The airport there was busier than usual, with long lines of people seeking to change their tickets. Many of the restaurants were already closed, their tables upended and stacked on one another, their lights off and their counters empty. Once they sold their stock of food, there would be no point in bringing in more, since they would be closed for at least two weeks, starting tomorrow, when the country would go into lockdown.
I tried to find Delta’s airport office but could not locate it, then tried a telephone to the office, which rang and rang unanswered. There was no one from the airline in evidence, and probably wouldn’t be for many hours, as the airlines in Lima only open their counters three hours before their flight is to leave. With no way to contact Delta, I decided to try my luck with LATAM – perhaps I could purchase a ticket to Miami with them.
The line to their service counter snaked around most of the periphery of the area between domestic arrivals and the fenced-off area for international check-in. I put myself in the line. Every few minutes, the line would move forward a foot or two. We weren’t making fast progress, but we were progressing. Eventually, we were on the straightaway heading toward the actual LATAM service desk. I was impressed with the fact that despite the pressure everyone was feeling, people were generally calm and helpful, and friendly. Someone just ahead of me was talking with a young woman in a LATAM uniform. She said something about domestic flights, so I tapped her on the arm and asked if this was the line to get an international ticket. No, she said, those flights are all full. This line is just for domestic flight changes, there are no international seats left.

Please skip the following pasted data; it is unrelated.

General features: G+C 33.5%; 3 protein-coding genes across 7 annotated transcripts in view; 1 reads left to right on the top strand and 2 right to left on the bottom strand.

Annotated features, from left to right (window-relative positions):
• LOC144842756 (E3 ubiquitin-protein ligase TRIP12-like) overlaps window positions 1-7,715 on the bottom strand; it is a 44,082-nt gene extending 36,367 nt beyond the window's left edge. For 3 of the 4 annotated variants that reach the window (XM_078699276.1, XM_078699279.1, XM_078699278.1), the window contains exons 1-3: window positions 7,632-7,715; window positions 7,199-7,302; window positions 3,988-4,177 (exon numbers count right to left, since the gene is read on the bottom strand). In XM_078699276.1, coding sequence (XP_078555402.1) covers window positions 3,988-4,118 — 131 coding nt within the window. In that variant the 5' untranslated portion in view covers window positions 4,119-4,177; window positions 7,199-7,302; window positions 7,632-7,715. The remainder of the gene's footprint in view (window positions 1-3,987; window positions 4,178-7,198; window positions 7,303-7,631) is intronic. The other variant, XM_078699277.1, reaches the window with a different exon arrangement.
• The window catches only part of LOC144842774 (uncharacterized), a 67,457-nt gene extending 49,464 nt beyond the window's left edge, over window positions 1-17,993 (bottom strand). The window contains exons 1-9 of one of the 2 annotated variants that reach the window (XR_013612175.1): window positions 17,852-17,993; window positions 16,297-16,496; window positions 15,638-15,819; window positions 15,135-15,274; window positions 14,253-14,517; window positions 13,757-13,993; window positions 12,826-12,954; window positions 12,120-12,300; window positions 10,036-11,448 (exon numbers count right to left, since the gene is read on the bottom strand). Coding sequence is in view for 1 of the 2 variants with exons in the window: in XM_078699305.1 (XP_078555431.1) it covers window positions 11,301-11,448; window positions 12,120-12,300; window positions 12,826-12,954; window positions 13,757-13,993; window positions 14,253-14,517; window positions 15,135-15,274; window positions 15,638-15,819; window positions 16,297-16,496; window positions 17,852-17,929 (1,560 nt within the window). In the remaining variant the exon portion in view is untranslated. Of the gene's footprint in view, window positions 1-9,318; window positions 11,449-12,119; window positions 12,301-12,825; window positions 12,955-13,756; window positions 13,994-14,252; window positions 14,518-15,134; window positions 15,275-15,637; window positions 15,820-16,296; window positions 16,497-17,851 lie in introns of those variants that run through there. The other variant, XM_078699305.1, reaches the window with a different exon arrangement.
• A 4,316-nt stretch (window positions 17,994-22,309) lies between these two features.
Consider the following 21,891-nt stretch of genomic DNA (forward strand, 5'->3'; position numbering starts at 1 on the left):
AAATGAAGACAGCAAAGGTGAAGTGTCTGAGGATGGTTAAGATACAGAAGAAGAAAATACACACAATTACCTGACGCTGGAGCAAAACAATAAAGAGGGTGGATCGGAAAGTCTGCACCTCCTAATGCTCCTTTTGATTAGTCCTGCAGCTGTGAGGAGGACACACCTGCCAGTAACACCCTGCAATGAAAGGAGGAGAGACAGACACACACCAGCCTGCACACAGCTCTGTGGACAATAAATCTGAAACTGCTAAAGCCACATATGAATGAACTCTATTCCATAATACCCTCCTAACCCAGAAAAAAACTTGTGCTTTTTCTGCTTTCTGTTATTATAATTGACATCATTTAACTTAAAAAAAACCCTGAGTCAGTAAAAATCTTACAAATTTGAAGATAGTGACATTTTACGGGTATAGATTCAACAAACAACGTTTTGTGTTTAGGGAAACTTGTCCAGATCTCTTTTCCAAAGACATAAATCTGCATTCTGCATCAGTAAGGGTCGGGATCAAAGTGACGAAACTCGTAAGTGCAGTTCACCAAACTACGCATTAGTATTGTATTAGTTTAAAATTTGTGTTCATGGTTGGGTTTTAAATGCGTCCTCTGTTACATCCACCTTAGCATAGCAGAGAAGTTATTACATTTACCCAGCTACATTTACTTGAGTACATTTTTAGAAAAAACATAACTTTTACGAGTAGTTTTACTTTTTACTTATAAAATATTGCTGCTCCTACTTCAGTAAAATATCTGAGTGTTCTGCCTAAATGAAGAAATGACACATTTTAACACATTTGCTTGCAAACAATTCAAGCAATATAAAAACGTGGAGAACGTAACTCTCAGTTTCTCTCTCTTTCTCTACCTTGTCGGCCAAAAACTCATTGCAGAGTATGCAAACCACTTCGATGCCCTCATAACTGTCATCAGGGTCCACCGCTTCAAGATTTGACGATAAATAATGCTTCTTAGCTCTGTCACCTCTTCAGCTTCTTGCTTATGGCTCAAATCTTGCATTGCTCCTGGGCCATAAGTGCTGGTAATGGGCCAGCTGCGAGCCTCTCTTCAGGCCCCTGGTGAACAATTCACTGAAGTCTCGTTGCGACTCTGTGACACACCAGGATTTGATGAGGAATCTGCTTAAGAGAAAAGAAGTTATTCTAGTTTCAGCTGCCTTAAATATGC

Oh boy. Ok, now my options are either Delta sometime tonight, or a miracle.
There was a sandwich shop that was out of sandwiches but did have bottled water, and outlets where I could plug in my phone. I bought water, plugged in my phone, then asked the young woman sitting on the next seat if she would mind keeping an eye on it while I went in search of some food. I wasn’t really hungry, though it was now mid-day, I figured it would be a long afternoon and evening, and I had better eat something. Most of the restaurants on the food court were now closed, except for a sushi place. I bought sashimi to go and took it back to where my phone was slowly regaining its strength.